I Am A Baylor Student and I Hate Ring By Spring

Unless you’ve been living under a rock, if you go to Baylor University then you’ve probably heard the phrase “Ring by Spring.” The idea is that a girl will get engaged to their significant other by the spring semester of her senior year. When I first learned about this absurd tradition I thought “there’s no way anyone takes this phrase seriously,” but man was I wrong. There are people who attend college in pursuit of an “MRS. degree” instead of following their own passions and building on their strengths. This stigma leaves us in one of two mindsets: For the people in relationships, they face pressure to marry at the age of 22 and for people not in relationships, they feel insecure and unsuccessful in their college career. 

The unnecessary pressure that this simple phrase brings constantly weighs down on college girls. For me personally, I go through points in the semester where I question why I’m not in a relationship. Am I not pretty enough? Not strong enough in my faith? Not smart enough? These questions would constantly race through my brain and leave me emotionally exhausted. Despite the fact that we should be coming to college pursuing a career, this “ring by spring” culture has become so prevalent on campus that it’s almost become a societal norm to be searching for an “MRS. degree.” Many girls are left feeling lesser and unsatisfied if they aren’t in a relationship and with the transition to college already being difficult, we don’t need to be adding the role of wife to the mix. Why do we put all of our value into whether we’re in a relationship or not?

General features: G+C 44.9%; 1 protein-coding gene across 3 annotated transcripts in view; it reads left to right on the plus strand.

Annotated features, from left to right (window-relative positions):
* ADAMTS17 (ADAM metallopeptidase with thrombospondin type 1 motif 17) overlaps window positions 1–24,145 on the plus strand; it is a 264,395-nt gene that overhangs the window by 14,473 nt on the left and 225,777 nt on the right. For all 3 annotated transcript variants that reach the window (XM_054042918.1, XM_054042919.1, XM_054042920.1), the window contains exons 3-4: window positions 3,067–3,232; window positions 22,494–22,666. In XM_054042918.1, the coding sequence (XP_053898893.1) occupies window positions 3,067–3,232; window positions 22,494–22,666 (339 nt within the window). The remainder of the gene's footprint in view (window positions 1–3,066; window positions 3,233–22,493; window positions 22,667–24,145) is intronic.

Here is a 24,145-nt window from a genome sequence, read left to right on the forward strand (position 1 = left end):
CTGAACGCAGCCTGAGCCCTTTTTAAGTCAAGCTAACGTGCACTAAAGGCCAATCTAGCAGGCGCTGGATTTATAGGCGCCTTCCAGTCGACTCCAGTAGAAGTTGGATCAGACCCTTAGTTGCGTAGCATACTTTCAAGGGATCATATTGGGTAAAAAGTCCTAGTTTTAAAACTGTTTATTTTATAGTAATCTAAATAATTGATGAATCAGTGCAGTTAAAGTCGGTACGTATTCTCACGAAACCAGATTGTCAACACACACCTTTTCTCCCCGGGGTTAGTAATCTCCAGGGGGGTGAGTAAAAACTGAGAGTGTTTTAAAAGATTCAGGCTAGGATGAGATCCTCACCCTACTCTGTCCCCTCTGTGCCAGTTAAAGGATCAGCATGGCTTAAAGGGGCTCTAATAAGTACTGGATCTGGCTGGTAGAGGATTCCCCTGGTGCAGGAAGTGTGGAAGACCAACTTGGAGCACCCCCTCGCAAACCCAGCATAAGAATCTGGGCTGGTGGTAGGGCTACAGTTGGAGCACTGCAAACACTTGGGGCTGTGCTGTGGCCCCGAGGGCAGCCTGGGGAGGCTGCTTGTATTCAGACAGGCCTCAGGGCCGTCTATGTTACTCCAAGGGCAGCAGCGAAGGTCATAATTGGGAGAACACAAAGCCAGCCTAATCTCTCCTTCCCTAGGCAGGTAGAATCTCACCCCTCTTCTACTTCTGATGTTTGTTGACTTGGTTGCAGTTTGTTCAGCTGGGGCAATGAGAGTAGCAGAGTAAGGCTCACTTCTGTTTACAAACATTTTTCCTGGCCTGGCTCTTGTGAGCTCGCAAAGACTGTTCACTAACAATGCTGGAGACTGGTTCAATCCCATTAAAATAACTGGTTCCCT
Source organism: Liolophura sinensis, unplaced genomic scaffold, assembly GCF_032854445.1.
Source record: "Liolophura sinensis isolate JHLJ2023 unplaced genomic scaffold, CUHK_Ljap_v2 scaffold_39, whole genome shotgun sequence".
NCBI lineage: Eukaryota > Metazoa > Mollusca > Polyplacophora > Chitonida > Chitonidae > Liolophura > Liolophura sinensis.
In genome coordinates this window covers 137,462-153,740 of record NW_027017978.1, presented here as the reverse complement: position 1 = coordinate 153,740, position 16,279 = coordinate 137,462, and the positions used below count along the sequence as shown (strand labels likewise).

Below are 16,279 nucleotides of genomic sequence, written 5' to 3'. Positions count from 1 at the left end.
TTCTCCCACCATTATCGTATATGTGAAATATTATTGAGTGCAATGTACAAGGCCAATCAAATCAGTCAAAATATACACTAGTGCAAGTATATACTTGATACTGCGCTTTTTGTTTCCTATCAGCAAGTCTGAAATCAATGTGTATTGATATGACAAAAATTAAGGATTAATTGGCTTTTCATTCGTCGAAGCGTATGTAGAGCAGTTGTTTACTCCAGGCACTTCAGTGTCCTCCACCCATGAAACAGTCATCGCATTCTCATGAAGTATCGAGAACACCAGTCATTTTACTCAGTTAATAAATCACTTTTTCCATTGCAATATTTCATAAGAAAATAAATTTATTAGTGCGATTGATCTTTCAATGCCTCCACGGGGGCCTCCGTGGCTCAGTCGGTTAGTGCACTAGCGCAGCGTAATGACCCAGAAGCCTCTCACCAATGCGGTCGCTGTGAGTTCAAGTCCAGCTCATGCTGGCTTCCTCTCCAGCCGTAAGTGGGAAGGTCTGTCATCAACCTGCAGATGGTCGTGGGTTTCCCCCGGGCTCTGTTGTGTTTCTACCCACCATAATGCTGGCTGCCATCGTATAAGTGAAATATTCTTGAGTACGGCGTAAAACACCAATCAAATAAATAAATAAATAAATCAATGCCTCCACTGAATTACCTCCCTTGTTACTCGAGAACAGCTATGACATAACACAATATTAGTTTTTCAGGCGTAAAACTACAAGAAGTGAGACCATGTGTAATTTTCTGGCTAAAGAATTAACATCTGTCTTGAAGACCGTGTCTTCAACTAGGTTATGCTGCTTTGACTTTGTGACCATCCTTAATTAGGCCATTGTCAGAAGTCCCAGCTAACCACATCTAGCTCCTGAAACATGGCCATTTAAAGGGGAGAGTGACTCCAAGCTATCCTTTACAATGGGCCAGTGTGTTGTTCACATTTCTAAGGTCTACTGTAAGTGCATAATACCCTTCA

On the flip side, girls who are in a relationship feel pressure to get engaged by the end of their senior year even if they don’t feel prepared for that commitment. Some of the girls that I have talked to have even said that they don’t feel ready to get engaged but that they feel the pressure that if they don’t by the end of their senior year, they’ll end up breaking up with their boyfriend. Why do we need to rush into a lifelong commitment right after college? Why can’t we focus on graduating and finding financial stability and building on our relationships before fully committing to them? 

This culture is unhealthy and it needs to change. Ladies, please hear me when I say that it is OKAY to not be in a relationship or engaged by the end of college. How can you expect someone else to love you if you can’t love yourself first? Instead of allowing your self-worth to be defined by your relationship with others, define your own self-worth. A culture shift must occur. Stop pursuing an “MRS. degree” and start pursuing a degree in what makes you happy, whether that be journalism, biology, music, etc. start pursuing yourself. By lessening the pressure put on college girls to be in a relationship and allowing them to first pursue their own passions, we’ll start to see students happier and with a more positive view of themselves.